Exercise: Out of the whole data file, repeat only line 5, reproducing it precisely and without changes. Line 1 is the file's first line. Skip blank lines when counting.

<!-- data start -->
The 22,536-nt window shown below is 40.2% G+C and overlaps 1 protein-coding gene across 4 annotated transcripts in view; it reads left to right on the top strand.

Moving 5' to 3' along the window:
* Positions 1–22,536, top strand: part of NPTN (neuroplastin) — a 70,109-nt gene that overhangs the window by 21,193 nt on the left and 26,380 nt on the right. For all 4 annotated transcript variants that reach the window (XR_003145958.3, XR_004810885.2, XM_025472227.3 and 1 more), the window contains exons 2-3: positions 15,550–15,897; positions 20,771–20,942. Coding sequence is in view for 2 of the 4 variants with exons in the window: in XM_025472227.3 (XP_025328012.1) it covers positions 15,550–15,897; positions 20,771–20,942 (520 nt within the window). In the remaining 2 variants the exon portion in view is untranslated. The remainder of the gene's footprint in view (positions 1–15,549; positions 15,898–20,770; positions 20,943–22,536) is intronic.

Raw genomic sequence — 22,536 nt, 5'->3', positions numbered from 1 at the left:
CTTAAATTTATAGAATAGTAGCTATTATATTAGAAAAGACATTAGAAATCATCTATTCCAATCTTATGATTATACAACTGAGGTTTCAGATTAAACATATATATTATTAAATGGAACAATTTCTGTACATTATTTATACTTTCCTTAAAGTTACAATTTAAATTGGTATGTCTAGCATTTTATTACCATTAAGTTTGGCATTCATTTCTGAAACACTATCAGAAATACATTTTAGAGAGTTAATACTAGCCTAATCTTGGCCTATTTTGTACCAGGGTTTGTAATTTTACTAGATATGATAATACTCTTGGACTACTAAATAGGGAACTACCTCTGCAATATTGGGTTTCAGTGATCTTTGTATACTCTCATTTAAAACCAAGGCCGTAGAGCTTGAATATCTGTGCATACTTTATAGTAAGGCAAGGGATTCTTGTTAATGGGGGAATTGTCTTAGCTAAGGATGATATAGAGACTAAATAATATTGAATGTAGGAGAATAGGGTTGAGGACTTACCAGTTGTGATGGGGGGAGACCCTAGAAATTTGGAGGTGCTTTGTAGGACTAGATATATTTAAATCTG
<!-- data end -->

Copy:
CTTAAATTTATAGAATAGTAGCTATTATATTAGAAAAGACATTAGAAATCATCTATTCCAATCTTATGATTATACAACTGAGGTTTCAGATTAAACATATATATTATTAAATGGAACAATTTCTGTACATTATTTATACTTTCCTTAAAGTTACAATTTAAATTGGTATGTCTAGCATTTTATTACCATTAAGTTTGGCATTCATTTCTGAAACACTATCAGAAATACATTTTAGAGAGTTAATACTAGCCTAATCTTGGCCTATTTTGTACCAGGGTTTGTAATTTTACTAGATATGATAATACTCTTGGACTACTAAATAGGGAACTACCTCTGCAATATTGGGTTTCAGTGATCTTTGTATACTCTCATTTAAAACCAAGGCCGTAGAGCTTGAATATCTGTGCATACTTTATAGTAAGGCAAGGGATTCTTGTTAATGGGGGAATTGTCTTAGCTAAGGATGATATAGAGACTAAATAATATTGAATGTAGGAGAATAGGGTTGAGGACTTACCAGTTGTGATGGGGGGAGACCCTAGAAATTTGGAGGTGCTTTGTAGGACTAGATATATTTAAATCTG